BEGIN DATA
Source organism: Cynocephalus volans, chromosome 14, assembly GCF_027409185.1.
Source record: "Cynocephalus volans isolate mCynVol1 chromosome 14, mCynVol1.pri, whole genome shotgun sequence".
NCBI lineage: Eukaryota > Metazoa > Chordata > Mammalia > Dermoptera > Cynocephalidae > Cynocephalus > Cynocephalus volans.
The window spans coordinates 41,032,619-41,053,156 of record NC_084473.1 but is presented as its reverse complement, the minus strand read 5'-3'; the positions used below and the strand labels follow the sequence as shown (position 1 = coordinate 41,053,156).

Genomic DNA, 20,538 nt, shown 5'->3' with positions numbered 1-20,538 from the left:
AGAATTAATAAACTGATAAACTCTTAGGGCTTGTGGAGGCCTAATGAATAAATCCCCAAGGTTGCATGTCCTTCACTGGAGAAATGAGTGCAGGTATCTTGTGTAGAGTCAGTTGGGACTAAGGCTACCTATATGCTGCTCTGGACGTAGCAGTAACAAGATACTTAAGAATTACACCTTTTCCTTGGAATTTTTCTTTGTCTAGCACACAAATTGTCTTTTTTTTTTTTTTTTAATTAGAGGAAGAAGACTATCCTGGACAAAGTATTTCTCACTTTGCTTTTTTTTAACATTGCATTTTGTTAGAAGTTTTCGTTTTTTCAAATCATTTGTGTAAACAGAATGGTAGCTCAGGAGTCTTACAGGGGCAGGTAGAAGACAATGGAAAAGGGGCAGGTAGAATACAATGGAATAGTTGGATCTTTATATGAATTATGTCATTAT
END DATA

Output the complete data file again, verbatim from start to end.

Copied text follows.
Source organism: Cynocephalus volans, chromosome 14, assembly GCF_027409185.1.
Source record: "Cynocephalus volans isolate mCynVol1 chromosome 14, mCynVol1.pri, whole genome shotgun sequence".
NCBI lineage: Eukaryota > Metazoa > Chordata > Mammalia > Dermoptera > Cynocephalidae > Cynocephalus > Cynocephalus volans.
The window spans coordinates 41,032,619-41,053,156 of record NC_084473.1 but is presented as its reverse complement, the minus strand read 5'-3'; the positions used below and the strand labels follow the sequence as shown (position 1 = coordinate 41,053,156).

Genomic DNA, 20,538 nt, shown 5'->3' with positions numbered 1-20,538 from the left:
AGAATTAATAAACTGATAAACTCTTAGGGCTTGTGGAGGCCTAATGAATAAATCCCCAAGGTTGCATGTCCTTCACTGGAGAAATGAGTGCAGGTATCTTGTGTAGAGTCAGTTGGGACTAAGGCTACCTATATGCTGCTCTGGACGTAGCAGTAACAAGATACTTAAGAATTACACCTTTTCCTTGGAATTTTTCTTTGTCTAGCACACAAATTGTCTTTTTTTTTTTTTTTTAATTAGAGGAAGAAGACTATCCTGGACAAAGTATTTCTCACTTTGCTTTTTTTTAACATTGCATTTTGTTAGAAGTTTTCGTTTTTTCAAATCATTTGTGTAAACAGAATGGTAGCTCAGGAGTCTTACAGGGGCAGGTAGAAGACAATGGAAAAGGGGCAGGTAGAATACAATGGAATAGTTGGATCTTTATATGAATTATGTCATTAT